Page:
Friday, March 7, 2014
By Meredith Goad email@example.com
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Chef Chris Gould is shown at 414 Fore St. in Portland, where he plans to open a new restaurant. The brick structure was erected in 1828.
Krista Kern Desjarlais poses in the kitchen at Bresca, on Middle Street in Portland. She's opening a snack shack, Bresca and the Honeybee, at Outlet Beach in New Gloucester.
2012 Telegram file photo/John Ewing
Starting the popular lunch service at Bresca was an experiment to see if working daytime hours would help. It did.
"I'm starting to think I need to make decisions about my life and my health," she said.
When Desjarlais saw the Outlet Beach property was for sale, it occurred to her that refurbishing its 1929 snack shack could be a step toward helping her shift out of night work.
"It's seasonal, but maybe I could eventually turn it into a bakery," she said. "The building's a camp that I'd have to winterize over time, but there's no bakeries in New Gloucester or Gray, and it's a really family-orientated community."
The chef isn't ready to say that Bresca is over for good. She still holds the lease on the restaurant space, and if no one steps forward to take it over, she may have to rethink her situation come September.
But for now, Outlet Beach is open for boating and swimming, and Desjarlais hopes to start serving food by June 10.
In addition to hamburgers and hot dogs, the menu will include sandwiches, a garden salad, deviled eggs and homemade ice cream -- all items from which people can build a picnic. Desjarlais promises that all of her food will still "have integrity" (she's buying her ingredients from local farms, for example), and she will try to keep prices low so locals won't get sticker shock.
"I believe in this life you have to take risks and continue the journey and just keep going," she said. "Who knows what it will bring?"
The operator of the Blue Rooster Food Co. is planning to open a new restaurant called Sonnet.
Damian Sansonetti hasn't exactly been twiddling his thumbs since he moved to Portland from New York City, where he worked for renowned chef Daniel Boulud for six years.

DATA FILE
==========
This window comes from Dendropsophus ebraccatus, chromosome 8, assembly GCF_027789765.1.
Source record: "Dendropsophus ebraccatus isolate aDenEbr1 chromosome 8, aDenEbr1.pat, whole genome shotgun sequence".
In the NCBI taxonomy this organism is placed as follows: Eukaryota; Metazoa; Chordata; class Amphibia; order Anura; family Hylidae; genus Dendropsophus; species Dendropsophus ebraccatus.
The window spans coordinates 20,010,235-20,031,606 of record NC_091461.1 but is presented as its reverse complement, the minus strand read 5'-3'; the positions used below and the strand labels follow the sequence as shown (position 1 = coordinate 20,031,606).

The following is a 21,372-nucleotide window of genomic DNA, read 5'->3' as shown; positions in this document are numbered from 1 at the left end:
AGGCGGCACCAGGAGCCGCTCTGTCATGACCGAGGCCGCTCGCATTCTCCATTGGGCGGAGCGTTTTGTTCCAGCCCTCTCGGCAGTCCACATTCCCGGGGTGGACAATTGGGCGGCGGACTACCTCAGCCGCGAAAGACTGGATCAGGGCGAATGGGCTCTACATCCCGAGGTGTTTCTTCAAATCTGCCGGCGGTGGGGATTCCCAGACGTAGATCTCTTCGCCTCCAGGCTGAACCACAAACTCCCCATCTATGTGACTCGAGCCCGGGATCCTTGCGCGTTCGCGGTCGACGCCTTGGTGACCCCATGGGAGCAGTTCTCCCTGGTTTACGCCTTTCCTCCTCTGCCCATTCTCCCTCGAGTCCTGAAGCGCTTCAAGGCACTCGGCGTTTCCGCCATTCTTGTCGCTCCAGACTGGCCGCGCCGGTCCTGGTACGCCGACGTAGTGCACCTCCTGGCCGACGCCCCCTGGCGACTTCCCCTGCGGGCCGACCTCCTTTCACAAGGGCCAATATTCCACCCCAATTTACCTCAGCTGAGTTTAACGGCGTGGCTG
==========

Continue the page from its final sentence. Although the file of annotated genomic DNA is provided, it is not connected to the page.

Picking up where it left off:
Upon landing in Maine, Sansonetti helped redesign the menu at Taco Escobarr, hosted a series of pop-up dinners and opened an over-the-top sandwich shop on Dana Street called Blue Rooster Food Co. that has things on the menu like "Farmers Breakfast Tots" -- tater tots served with a fried local heritage duck egg, house-smoked bacon, pork heart pastrami and crispy pork skin.
There is more to come. Sansonetti is planning a new restaurant called Sonnet, which is both a play on his last name and a reflection of the concept of the restaurant. A sonnet is a 14-line poem, "so we may only offer 14 dishes -- or 16 dishes, because there are 16-line sonnets."
The chef said he doesn't necessarily want the restaurant to be classified as fine dining, but he does want it to be a place where diners will be "pleasantly surprised" by the food, "kind of like what you get at Blue Rooster."
"We're not just a sandwich shop," he said. "We're something a little bit different in the way we pick the ingredients and source stuff and prepare things. We want it to be a relaxed atmosphere because we want everyone to come in."
The food at his new restaurant will be Mediterranean in style, and it will be made with ingredients from Maine farms.
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Chef Damian Sansonetti is shown at his Blue Rooster Food Co. restaurant on Dana Street in Portland's Old Port district. He has plans for a new restaurant.
John Ewing/Staff Photographer
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David Levi will be opening a new restaurant called Vinland this fall at 593 Congress St. in Portland. His goal: to help build "the sustanable local food economy."
John Patriquin/Staff Photographer